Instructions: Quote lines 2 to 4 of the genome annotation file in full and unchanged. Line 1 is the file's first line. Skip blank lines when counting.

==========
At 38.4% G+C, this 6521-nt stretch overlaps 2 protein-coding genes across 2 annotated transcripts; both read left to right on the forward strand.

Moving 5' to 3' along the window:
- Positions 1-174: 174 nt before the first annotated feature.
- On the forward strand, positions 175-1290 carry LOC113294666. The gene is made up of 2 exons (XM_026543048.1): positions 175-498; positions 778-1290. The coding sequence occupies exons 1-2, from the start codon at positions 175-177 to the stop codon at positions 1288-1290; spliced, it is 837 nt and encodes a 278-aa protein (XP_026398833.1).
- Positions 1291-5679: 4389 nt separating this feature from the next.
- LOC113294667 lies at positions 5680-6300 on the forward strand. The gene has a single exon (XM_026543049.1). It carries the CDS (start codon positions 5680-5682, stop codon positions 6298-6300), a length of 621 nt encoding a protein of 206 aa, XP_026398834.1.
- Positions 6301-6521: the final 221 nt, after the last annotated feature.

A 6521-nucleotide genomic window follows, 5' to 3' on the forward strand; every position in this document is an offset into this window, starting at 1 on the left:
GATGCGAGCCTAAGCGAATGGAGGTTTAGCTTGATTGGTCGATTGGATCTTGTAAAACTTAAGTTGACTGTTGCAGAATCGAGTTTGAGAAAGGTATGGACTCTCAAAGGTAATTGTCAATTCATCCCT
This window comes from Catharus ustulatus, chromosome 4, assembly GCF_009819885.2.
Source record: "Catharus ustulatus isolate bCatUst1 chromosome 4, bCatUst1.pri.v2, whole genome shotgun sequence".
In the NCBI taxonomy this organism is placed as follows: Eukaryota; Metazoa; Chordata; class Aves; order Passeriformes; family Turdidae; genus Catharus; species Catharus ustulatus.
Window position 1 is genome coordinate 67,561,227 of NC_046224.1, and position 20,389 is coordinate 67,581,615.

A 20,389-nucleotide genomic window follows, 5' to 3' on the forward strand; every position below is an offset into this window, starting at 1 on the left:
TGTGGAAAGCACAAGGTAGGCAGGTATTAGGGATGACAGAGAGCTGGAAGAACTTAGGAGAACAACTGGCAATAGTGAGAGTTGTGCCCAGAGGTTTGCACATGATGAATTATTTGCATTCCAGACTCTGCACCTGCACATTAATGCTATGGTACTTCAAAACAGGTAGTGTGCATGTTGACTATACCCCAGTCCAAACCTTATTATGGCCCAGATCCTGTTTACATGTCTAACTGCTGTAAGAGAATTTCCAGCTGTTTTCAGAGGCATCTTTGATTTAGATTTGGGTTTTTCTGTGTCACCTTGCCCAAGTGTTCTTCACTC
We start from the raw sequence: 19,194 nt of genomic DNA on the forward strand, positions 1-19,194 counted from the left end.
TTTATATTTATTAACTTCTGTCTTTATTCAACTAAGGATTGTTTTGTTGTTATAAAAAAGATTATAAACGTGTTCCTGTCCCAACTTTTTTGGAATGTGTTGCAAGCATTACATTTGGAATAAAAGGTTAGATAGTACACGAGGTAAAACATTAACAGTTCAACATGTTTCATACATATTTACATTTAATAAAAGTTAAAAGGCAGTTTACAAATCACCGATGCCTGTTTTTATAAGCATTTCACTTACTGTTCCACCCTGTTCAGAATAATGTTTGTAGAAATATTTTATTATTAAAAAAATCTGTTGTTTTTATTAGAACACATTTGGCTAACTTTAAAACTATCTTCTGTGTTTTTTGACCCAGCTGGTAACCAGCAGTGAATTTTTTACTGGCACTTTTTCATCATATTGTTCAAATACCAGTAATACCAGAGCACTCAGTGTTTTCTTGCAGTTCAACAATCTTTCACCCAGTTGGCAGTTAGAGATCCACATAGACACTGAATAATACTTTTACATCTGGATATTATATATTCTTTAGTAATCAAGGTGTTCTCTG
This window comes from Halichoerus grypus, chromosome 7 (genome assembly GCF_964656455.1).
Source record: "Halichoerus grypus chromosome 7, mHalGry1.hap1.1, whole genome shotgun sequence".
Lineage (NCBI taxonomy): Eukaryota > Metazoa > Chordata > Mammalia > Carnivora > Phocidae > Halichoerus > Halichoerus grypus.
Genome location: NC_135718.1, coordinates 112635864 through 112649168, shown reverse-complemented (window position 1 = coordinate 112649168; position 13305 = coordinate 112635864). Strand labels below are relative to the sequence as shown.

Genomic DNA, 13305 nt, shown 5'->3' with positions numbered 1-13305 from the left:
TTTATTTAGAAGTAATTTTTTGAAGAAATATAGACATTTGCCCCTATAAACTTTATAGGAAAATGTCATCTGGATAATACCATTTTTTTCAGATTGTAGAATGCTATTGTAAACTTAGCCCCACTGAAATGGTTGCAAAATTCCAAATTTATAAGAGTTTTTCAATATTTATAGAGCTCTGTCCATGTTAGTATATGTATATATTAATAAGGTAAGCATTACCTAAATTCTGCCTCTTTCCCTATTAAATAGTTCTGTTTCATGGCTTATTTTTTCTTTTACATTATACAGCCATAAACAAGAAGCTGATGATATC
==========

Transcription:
Moving 5' to 3' along the window:
- Positions 1-174: 174 nt before the first annotated feature.
- On the forward strand, positions 175-1290 carry LOC113294666. The gene is made up of 2 exons (XM_026543048.1): positions 175-498; positions 778-1290. The coding sequence occupies exons 1-2, from the start codon at positions 175-177 to the stop codon at positions 1288-1290; spliced, it is 837 nt and encodes a 278-aa protein (XP_026398833.1).